Test Drive: Ferrari Racing Legends Preview - driving history
- Posted March 20th, 2012 at 16:32 EDT by Adam Dolge
- 1 Comments
If you know absolutely nothing about cars and racing games, you likely still know the name Ferrari. As kids we dreamed of cruising around some scenic Italian countryside behind the wheels of a prestigious, glossy red sports machine. The older we get, the more that dream seems just that—a dream. But Atari and Slightly Mad Studios—developer of Need for Speed Shift 2 Unleashed—is bringing our dreams to life with Test Drive: Ferrari Racing Legends.
I had a chance to check out a preview build of Ferrari Racing Legends, slated for release later this spring on PlayStation 3, Xbox 360, and PC, and on the surface it feels like a generic driving sim, but digging a little deeper it’s easy to see there is something here for every racing fan, especially Ferrari junkies. That initial surface playthrough showed off the strong game engine. Atari touts a focus on convincing physics models, and while I’ve never driven in any of 52 classic and modern Ferrari models available in the game, the cars handle as expected—lightening-fast acceleration coupled with tight corner control across the fleet. But each model offers a slightly different feel. It’s these subtle differences that make Ferrari Racing Legends likely more attuned to diehard racing fans.
Even a casual racing fan can enjoy the variety in race types, including rally, GT, and Formula 1, and a deeply integrated single and multiplayer system. Compete against 7 players in a single race and enjoy 36 circuits—GP circuits, test circuits, and bonus circuits.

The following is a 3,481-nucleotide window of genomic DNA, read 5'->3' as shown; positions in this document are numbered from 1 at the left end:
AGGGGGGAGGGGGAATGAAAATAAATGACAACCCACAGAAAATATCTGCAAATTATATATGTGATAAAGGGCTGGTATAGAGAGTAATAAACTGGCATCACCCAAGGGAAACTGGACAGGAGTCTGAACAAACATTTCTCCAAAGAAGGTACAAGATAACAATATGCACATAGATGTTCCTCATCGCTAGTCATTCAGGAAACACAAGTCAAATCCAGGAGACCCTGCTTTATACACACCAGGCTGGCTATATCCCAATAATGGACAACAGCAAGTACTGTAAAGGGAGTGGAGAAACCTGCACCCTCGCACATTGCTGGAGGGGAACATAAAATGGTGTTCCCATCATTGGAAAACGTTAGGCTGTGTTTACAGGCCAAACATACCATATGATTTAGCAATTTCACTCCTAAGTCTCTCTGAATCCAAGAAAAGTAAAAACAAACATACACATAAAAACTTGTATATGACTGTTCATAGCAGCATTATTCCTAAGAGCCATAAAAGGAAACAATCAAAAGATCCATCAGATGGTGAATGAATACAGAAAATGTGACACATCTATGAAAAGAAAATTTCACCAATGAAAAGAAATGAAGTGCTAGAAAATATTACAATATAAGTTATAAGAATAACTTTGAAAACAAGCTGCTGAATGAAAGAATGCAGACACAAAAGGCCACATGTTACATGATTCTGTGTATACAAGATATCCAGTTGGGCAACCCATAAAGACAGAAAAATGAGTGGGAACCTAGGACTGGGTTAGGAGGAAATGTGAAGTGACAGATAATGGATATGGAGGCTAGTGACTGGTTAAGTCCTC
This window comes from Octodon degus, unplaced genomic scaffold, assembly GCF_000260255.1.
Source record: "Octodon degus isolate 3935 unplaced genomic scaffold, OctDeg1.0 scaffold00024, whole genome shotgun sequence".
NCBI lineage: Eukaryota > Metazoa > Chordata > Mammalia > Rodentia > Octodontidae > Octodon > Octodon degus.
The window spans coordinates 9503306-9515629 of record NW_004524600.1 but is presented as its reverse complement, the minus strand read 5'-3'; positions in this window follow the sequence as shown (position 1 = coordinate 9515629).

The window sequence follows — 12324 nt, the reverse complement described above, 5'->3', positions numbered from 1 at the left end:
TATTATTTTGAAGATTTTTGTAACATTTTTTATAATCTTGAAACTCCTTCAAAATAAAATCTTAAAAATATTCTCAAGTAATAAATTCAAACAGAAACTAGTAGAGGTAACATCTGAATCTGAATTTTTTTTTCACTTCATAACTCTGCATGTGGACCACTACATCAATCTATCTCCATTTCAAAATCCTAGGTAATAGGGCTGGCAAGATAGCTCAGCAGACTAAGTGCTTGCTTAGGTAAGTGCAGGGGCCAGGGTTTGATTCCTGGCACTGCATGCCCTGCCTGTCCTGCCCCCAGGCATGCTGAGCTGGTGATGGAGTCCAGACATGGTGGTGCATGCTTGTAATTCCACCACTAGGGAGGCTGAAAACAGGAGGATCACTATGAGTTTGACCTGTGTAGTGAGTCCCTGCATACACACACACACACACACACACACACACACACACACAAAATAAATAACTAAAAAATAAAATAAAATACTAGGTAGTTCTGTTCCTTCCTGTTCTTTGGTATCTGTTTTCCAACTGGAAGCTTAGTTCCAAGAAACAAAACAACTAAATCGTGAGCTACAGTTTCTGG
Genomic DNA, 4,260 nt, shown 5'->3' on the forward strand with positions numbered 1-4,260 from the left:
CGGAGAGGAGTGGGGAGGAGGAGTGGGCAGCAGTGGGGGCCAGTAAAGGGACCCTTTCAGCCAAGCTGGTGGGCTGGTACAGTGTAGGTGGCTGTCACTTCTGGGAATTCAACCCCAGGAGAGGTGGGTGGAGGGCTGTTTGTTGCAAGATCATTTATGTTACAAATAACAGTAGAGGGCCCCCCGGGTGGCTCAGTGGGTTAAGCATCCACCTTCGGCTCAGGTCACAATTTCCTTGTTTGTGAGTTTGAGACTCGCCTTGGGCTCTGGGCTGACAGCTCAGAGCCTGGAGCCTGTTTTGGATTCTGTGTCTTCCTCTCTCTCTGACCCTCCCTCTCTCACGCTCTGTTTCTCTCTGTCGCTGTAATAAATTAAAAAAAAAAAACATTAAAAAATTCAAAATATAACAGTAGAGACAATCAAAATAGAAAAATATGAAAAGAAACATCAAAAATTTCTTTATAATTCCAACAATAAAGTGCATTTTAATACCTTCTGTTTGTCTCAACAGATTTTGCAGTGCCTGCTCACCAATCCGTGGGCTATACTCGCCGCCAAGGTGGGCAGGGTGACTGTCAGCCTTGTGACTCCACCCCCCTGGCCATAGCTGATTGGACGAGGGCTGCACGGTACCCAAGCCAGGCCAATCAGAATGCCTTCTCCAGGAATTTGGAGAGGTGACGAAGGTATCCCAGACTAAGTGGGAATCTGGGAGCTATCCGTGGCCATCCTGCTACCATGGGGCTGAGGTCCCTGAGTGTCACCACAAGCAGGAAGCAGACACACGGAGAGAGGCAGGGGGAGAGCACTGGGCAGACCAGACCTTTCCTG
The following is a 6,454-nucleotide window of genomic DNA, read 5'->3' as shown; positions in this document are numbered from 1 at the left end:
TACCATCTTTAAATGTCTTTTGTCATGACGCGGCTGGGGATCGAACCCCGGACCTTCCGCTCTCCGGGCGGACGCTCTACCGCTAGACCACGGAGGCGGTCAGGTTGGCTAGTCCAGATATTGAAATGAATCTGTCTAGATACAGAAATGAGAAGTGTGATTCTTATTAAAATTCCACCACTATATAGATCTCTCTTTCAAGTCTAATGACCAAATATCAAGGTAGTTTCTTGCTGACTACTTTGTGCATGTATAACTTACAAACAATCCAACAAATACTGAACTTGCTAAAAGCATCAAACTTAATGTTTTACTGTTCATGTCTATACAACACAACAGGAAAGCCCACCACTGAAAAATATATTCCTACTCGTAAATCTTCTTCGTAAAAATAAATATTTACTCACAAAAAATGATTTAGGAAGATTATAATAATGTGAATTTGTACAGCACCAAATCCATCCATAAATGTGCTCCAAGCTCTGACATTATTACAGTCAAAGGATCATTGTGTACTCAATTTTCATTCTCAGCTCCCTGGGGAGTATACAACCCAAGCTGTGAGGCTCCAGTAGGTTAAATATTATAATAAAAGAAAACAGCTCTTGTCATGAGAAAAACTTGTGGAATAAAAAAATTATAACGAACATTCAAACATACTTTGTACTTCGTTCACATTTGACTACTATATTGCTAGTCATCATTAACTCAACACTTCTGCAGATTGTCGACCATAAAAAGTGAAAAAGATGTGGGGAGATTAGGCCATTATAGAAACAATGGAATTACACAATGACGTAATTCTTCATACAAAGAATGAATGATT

The career mode spans three eras in Ferrari’s history—Gold is 1947 to 1973, Silver is 1974 to 1990 and Modern is 1990 to 2009. You aren’t restricted to play straight through history, so you can start your career in any era. One of the cool little tweaks takes place when starting a race in the Gold era. At the start of each race, the screen turns from black and white to color as you take control of the racer. It’s a small touch that brings you into the era of each race, each vehicle. Your career puts you in a variety of missions that aren’t always simply about winning a race. One of the most interesting and challenging modes is Follow, which tasks you with following another driver but staying within a set range.
There are small details that can go overlooked by a casual player looking for the next Hot Pursuit. For example, there are historic variations on the 36 circuits. You can race on the Silverstone GP in the U.K. in 1959, 1975, and 2009 and witness the development around the track. Even loading screens for each era show off the prestige of driving a Ferrari, with backgrounds changing depending on the era. It’s these simple details that give a great sense of time and place to Ferrari Racing Legends—as the name implies.
But it’s all about the cars, right? There is a ton of details in the more than 50 models available to test drive. You can feel the advancements made in car manufacturing by simply comparing the 125 S (1947) and the F430 Spider (2005). Both are great cars, but the Spider is simply a beast. Still, the 125 S is nothing to sneeze at as you take it on a few test tracks and slide it around corners. In addition to sharp modeling—inside and out—you’ll find car dynamics that allow for deflating tires and blow-outs. You can really tell the development team took loving care replicating these beloved cars and working with a physics engine that shows off each vehicle’s uniqueness.
Ferrari Racing Legends serves as a virtual history lesson in one of the world’s most sought-after car manufacturers. Strap yourself in and get ready to drive through a history only available to a handful of very, very lucky people. There are still some rough spots to work out in Ferrari Racing Legends, including some visual and engine issues, but we’ll give our final judgment when the game is officially released. Until then, racing fans should keep Ferrari Racing Legends on their radar. Stay tuned for more.
- 12:43pm EDT - April 1st, 2012
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